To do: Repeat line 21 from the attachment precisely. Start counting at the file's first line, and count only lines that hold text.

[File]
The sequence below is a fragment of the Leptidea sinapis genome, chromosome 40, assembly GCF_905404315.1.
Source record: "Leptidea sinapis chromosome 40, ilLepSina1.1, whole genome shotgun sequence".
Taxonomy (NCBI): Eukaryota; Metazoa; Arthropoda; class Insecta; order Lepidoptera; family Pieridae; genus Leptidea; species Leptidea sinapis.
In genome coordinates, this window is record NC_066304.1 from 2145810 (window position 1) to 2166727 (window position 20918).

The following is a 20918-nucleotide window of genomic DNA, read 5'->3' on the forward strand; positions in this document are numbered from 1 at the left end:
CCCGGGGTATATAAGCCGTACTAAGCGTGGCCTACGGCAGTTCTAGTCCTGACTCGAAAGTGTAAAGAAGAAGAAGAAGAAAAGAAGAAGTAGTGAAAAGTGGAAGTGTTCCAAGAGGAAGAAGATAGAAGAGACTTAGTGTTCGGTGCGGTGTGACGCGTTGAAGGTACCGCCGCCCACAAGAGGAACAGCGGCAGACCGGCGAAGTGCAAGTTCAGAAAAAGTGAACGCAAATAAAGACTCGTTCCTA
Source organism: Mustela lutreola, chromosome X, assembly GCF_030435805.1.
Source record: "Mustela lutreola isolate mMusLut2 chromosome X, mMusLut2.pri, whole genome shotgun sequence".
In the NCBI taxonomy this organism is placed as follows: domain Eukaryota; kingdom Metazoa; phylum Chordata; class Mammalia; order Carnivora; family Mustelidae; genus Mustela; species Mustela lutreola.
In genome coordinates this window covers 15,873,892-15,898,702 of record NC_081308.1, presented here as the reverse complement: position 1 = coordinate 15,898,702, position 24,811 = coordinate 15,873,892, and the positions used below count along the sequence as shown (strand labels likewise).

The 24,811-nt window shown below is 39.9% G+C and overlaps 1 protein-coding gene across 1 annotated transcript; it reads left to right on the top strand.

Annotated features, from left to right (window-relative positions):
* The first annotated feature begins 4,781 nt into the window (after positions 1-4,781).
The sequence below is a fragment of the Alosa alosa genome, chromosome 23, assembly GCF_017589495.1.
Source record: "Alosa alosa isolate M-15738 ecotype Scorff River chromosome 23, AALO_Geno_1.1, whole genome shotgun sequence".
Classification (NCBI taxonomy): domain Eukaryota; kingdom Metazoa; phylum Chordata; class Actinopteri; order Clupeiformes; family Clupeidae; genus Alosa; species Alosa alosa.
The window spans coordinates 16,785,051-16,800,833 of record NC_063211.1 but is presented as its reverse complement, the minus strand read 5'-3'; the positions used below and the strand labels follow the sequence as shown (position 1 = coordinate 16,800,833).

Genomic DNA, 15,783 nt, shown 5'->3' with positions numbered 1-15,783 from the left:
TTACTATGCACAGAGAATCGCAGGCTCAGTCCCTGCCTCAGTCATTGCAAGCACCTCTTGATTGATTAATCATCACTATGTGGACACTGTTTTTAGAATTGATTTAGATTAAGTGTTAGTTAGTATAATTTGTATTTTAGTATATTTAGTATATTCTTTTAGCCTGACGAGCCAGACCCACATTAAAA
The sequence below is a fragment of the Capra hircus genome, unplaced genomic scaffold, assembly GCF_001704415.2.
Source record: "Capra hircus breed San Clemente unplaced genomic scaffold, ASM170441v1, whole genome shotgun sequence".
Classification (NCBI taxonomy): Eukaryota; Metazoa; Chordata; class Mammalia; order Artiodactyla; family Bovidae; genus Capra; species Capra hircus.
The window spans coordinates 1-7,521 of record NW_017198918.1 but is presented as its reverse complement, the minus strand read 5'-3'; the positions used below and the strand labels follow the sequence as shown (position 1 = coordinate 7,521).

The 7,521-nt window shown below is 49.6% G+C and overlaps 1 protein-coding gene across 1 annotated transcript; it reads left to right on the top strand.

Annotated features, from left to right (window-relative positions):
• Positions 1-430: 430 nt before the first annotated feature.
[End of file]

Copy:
Source record: "Capra hircus breed San Clemente unplaced genomic scaffold, ASM170441v1, whole genome shotgun sequence".